Even the left-leaning Tax Policy Center admits that in the long-run, “High marginal tax rates can discourage work, saving, investment and innovation, while specific tax preferences can affect the allocation of economic resources.” They also state that in the short run, “Tax cuts boost demand by increasing disposable income and by encouraging businesses to hire and invest more. Tax increases do the reverse.”

To say that tax hikes don’t harm the economy is simply wrong. The governor’s $3.7 billion tax hike will hurt the economy.

There is also a broad consensus that the optimal income tax – i.e. the one that hurts the economy the least – is a flat tax. Even UC Berkeley economist Emmanuel Saez agrees optimal income taxes should be “progressive on average but not on the margin.” Illinois’ current flat tax accomplishes this goal because of the value of exemptions and deductions for lower-income tax filers.

As if more proof were needed to show that people respond to tax policy, Illinoisans need only look at the governor himself. Pritzker is currently under federal investigation for removing the toilets from his Gold Coast mansion in order to receive $331,000 in property tax breaks. The governor also has been widely criticized for utilizing offshore trusts to avoid paying taxes on his multi-billion dollar fortune.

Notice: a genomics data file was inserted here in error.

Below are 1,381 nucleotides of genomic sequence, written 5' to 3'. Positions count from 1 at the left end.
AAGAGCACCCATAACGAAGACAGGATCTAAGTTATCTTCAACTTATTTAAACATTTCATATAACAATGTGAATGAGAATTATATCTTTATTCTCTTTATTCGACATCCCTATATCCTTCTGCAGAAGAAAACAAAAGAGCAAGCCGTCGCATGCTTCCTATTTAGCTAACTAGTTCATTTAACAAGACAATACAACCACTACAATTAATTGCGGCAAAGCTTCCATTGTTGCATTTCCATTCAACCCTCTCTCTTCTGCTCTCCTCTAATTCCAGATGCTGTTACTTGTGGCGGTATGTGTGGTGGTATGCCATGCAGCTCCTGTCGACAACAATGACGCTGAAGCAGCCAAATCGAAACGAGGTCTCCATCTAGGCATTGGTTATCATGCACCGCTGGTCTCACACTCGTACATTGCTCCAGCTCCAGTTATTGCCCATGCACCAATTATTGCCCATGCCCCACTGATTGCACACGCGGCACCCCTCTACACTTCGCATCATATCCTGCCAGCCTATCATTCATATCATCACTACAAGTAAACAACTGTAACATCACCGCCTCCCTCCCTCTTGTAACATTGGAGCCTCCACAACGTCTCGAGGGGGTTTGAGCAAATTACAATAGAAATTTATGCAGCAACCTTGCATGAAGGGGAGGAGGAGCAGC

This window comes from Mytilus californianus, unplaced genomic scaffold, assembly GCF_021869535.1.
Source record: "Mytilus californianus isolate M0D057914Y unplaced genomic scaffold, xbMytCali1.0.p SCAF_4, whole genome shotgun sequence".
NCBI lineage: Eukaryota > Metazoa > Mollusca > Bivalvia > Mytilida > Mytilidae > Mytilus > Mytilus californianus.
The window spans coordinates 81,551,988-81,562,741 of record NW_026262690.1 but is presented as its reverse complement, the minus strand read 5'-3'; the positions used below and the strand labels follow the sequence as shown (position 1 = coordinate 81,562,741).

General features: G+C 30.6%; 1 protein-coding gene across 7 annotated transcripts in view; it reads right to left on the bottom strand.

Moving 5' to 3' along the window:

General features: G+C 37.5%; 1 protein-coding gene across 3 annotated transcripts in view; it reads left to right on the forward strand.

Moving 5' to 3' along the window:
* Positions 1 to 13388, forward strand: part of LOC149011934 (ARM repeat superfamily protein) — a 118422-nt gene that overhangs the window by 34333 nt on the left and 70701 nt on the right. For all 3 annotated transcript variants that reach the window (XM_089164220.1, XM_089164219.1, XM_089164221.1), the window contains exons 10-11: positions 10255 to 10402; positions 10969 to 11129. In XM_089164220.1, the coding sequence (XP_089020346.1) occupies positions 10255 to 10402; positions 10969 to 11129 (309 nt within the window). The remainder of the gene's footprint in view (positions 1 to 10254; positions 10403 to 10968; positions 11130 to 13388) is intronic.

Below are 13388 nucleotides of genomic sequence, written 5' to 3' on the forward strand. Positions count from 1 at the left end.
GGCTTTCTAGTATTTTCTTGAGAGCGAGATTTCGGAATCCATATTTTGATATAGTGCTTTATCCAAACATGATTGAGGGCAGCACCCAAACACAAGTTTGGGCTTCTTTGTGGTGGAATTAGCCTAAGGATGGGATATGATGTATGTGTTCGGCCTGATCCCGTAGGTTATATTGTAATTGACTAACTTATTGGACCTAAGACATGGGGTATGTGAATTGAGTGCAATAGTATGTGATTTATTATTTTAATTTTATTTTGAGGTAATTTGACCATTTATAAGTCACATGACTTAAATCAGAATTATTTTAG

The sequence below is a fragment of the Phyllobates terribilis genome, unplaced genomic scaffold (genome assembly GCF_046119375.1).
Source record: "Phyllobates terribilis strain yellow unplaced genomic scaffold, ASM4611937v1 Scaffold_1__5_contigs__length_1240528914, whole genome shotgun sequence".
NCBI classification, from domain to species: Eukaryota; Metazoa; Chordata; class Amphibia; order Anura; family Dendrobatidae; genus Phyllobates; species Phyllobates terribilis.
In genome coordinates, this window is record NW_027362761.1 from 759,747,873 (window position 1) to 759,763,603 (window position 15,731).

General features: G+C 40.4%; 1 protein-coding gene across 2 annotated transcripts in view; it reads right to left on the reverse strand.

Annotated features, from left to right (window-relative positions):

Claim 4: We need this tax to pay for education – or else.

Reality: Despite billions in increased education funding each year, most of these funds have been diverted from classrooms to pay for pensions.

During the past 20 years, state education spending, adjusted for inflation, has increased by $5.4 billion annually. However, two-thirds of this increase has gone to pensions instead of classrooms. Despite the syphoning of state education funds by pensions, Illinois still spends more per pupil than every Midwestern state except for North Dakota, but yields below average educational outcomes. Bloated district-level administration is a major reason why more dollars are not advancing students. Without structural reforms, a progressive income tax will be a tax for pensions – not for school funding.